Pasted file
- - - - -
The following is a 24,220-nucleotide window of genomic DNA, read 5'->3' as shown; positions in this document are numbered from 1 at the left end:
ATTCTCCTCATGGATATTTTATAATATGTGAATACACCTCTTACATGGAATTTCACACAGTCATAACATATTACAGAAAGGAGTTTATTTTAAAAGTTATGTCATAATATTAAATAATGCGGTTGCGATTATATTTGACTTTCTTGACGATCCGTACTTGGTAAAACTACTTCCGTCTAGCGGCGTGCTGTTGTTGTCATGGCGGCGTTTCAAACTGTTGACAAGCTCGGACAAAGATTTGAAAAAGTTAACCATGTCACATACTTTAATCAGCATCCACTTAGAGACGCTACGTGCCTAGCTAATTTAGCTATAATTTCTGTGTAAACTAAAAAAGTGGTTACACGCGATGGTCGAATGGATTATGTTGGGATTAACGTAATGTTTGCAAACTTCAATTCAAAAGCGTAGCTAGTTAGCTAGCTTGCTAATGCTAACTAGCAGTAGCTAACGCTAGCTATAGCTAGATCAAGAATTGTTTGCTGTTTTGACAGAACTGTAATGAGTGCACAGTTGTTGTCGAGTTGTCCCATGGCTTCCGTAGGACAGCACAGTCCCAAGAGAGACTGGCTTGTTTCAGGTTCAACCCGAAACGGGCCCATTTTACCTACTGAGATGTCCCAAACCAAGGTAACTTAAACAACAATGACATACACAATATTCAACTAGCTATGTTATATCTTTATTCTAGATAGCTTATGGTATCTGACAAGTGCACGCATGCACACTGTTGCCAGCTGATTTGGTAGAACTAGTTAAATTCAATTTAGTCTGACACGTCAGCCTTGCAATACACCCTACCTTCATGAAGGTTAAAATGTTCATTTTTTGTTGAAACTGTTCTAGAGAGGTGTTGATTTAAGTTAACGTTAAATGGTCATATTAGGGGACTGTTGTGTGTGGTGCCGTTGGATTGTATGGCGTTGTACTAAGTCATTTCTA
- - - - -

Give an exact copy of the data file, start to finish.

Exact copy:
The following is a 24,220-nucleotide window of genomic DNA, read 5'->3' as shown; positions in this document are numbered from 1 at the left end:
ATTCTCCTCATGGATATTTTATAATATGTGAATACACCTCTTACATGGAATTTCACACAGTCATAACATATTACAGAAAGGAGTTTATTTTAAAAGTTATGTCATAATATTAAATAATGCGGTTGCGATTATATTTGACTTTCTTGACGATCCGTACTTGGTAAAACTACTTCCGTCTAGCGGCGTGCTGTTGTTGTCATGGCGGCGTTTCAAACTGTTGACAAGCTCGGACAAAGATTTGAAAAAGTTAACCATGTCACATACTTTAATCAGCATCCACTTAGAGACGCTACGTGCCTAGCTAATTTAGCTATAATTTCTGTGTAAACTAAAAAAGTGGTTACACGCGATGGTCGAATGGATTATGTTGGGATTAACGTAATGTTTGCAAACTTCAATTCAAAAGCGTAGCTAGTTAGCTAGCTTGCTAATGCTAACTAGCAGTAGCTAACGCTAGCTATAGCTAGATCAAGAATTGTTTGCTGTTTTGACAGAACTGTAATGAGTGCACAGTTGTTGTCGAGTTGTCCCATGGCTTCCGTAGGACAGCACAGTCCCAAGAGAGACTGGCTTGTTTCAGGTTCAACCCGAAACGGGCCCATTTTACCTACTGAGATGTCCCAAACCAAGGTAACTTAAACAACAATGACATACACAATATTCAACTAGCTATGTTATATCTTTATTCTAGATAGCTTATGGTATCTGACAAGTGCACGCATGCACACTGTTGCCAGCTGATTTGGTAGAACTAGTTAAATTCAATTTAGTCTGACACGTCAGCCTTGCAATACACCCTACCTTCATGAAGGTTAAAATGTTCATTTTTTGTTGAAACTGTTCTAGAGAGGTGTTGATTTAAGTTAACGTTAAATGGTCATATTAGGGGACTGTTGTGTGTGGTGCCGTTGGATTGTATGGCGTTGTACTAAGTCATTTCTA